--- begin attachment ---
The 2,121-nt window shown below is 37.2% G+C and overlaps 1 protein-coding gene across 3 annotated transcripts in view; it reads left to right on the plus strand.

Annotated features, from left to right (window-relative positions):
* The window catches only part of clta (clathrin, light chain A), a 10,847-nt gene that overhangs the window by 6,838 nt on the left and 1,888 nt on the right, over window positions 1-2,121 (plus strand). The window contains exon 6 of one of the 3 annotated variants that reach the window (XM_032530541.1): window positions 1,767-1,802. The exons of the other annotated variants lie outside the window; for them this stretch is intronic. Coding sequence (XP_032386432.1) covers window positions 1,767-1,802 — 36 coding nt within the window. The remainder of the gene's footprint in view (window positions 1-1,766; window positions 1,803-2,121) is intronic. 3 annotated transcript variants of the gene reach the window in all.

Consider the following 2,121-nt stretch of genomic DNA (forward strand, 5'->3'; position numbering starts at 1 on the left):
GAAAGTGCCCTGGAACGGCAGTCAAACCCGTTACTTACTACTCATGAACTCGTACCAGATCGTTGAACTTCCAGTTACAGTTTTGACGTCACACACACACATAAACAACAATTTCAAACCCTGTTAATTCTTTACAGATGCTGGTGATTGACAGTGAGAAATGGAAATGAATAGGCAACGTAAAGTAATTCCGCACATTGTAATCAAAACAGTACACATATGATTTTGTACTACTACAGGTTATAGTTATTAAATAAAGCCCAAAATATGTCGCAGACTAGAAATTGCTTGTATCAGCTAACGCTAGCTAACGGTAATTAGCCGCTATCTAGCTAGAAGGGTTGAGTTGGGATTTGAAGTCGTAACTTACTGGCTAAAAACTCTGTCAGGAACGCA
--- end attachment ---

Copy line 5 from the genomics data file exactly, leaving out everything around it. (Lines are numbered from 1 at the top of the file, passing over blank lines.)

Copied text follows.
GAAAGTGCCCTGGAACGGCAGTCAAACCCGTTACTTACTACTCATGAACTCGTACCAGATCGTTGAACTTCCAGTTACAGTTTTGACGTCACACACACACATAAACAACAATTTCAAACCCTGTTAATTCTTTACAGATGCTGGTGATTGACAGTGAGAAATGGAAATGAATAGGCAACGTAAAGTAATTCCGCACATTGTAATCAAAACAGTACACATATGATTTTGTACTACTACAGGTTATAGTTATTAAATAAAGCCCAAAATATGTCGCAGACTAGAAATTGCTTGTATCAGCTAACGCTAGCTAACGGTAATTAGCCGCTATCTAGCTAGAAGGGTTGAGTTGGGATTTGAAGTCGTAACTTACTGGCTAAAAACTCTGTCAGGAACGCA